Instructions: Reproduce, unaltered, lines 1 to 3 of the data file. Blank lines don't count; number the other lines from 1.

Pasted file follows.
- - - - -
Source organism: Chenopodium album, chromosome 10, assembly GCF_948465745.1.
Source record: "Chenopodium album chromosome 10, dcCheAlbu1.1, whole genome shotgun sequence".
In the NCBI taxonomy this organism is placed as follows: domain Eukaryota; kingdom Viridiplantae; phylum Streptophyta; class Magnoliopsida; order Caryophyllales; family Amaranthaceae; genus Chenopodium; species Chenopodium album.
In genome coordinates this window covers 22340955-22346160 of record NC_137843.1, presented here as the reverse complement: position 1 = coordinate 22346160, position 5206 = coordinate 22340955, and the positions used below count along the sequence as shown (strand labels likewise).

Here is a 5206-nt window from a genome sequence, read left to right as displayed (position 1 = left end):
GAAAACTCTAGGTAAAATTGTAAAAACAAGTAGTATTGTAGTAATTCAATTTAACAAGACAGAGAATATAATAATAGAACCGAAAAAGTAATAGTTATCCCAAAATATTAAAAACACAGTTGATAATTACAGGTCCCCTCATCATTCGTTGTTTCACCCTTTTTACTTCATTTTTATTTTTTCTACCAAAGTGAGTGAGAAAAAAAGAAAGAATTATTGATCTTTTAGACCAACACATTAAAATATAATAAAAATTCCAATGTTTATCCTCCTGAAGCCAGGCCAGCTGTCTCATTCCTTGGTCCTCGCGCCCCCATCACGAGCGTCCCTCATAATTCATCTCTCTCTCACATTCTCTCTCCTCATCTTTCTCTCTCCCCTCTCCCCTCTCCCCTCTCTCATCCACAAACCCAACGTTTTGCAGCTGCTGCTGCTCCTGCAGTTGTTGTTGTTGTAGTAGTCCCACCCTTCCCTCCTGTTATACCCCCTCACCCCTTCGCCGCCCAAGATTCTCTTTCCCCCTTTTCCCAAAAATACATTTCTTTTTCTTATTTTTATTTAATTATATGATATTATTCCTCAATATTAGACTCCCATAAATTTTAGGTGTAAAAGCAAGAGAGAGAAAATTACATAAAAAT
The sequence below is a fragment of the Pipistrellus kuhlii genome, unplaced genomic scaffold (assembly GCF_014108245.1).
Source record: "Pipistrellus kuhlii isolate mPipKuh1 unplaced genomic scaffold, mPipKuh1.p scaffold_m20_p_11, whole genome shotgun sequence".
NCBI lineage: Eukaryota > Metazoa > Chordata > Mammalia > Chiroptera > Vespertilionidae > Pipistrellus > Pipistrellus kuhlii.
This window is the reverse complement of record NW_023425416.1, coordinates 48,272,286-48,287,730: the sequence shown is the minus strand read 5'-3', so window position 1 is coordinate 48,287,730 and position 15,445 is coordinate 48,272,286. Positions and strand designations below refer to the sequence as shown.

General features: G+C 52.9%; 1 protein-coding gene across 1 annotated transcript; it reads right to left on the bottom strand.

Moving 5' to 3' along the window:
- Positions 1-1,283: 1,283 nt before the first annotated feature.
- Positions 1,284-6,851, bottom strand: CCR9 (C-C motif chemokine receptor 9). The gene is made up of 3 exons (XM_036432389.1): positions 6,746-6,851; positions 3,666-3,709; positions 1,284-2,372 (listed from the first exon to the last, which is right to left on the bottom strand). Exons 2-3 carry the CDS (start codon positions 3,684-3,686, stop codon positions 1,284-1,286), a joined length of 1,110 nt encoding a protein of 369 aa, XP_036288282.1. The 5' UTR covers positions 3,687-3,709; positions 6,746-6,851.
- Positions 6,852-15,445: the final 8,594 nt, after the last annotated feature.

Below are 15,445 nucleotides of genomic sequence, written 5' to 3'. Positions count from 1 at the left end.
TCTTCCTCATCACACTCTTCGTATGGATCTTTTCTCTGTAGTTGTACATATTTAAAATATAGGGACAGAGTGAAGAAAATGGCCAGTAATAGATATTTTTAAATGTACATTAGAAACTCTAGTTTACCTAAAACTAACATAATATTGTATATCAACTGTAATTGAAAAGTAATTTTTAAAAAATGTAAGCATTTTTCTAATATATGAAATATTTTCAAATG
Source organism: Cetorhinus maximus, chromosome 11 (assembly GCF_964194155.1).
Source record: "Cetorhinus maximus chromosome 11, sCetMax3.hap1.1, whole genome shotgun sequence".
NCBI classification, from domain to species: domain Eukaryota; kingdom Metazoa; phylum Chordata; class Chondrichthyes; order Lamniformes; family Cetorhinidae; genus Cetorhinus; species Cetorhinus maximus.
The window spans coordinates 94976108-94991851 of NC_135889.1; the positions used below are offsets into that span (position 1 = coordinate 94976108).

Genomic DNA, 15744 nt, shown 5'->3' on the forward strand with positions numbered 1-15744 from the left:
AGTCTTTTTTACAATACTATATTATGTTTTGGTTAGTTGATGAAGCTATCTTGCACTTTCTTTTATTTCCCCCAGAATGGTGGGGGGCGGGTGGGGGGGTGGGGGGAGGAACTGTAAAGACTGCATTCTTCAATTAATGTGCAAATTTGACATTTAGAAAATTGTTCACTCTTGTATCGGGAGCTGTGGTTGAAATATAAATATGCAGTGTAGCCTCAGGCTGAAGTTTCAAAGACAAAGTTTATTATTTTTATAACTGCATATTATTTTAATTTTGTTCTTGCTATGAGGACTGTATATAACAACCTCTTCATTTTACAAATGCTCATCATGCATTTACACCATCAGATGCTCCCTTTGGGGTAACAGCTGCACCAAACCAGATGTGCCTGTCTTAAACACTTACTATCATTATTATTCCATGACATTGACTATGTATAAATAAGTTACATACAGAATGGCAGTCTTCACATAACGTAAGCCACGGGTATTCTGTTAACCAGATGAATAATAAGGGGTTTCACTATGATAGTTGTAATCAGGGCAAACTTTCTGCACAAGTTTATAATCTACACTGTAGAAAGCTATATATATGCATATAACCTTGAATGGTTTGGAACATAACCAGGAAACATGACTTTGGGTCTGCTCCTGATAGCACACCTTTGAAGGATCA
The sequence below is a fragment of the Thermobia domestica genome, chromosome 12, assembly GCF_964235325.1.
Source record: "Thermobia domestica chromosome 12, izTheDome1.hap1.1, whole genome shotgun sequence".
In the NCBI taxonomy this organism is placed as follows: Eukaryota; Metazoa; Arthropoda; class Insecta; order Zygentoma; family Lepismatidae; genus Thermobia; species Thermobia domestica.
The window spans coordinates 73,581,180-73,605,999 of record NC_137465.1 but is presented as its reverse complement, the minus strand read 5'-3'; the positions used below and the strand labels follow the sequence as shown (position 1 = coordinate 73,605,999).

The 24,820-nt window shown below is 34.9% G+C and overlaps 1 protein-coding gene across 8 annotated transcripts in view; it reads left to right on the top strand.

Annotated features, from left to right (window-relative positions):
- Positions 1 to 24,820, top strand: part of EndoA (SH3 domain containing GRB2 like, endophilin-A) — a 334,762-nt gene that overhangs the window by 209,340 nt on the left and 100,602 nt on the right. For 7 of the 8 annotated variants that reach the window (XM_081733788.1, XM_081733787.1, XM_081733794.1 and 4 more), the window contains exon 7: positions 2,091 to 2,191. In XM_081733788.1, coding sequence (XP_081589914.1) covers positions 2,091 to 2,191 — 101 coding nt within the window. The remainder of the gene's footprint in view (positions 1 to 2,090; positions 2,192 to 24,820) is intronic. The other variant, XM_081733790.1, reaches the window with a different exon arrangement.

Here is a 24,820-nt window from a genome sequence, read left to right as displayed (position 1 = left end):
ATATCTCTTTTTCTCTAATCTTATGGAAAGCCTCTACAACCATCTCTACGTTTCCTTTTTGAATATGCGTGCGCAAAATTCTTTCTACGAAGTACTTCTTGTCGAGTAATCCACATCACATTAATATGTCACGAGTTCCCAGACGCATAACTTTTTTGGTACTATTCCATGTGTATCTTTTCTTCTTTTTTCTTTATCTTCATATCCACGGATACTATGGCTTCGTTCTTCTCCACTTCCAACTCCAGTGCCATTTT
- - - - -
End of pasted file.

Source organism: Chenopodium album, chromosome 10, assembly GCF_948465745.1.
Source record: "Chenopodium album chromosome 10, dcCheAlbu1.1, whole genome shotgun sequence".
In the NCBI taxonomy this organism is placed as follows: domain Eukaryota; kingdom Viridiplantae; phylum Streptophyta; class Magnoliopsida; order Caryophyllales; family Amaranthaceae; genus Chenopodium; species Chenopodium album.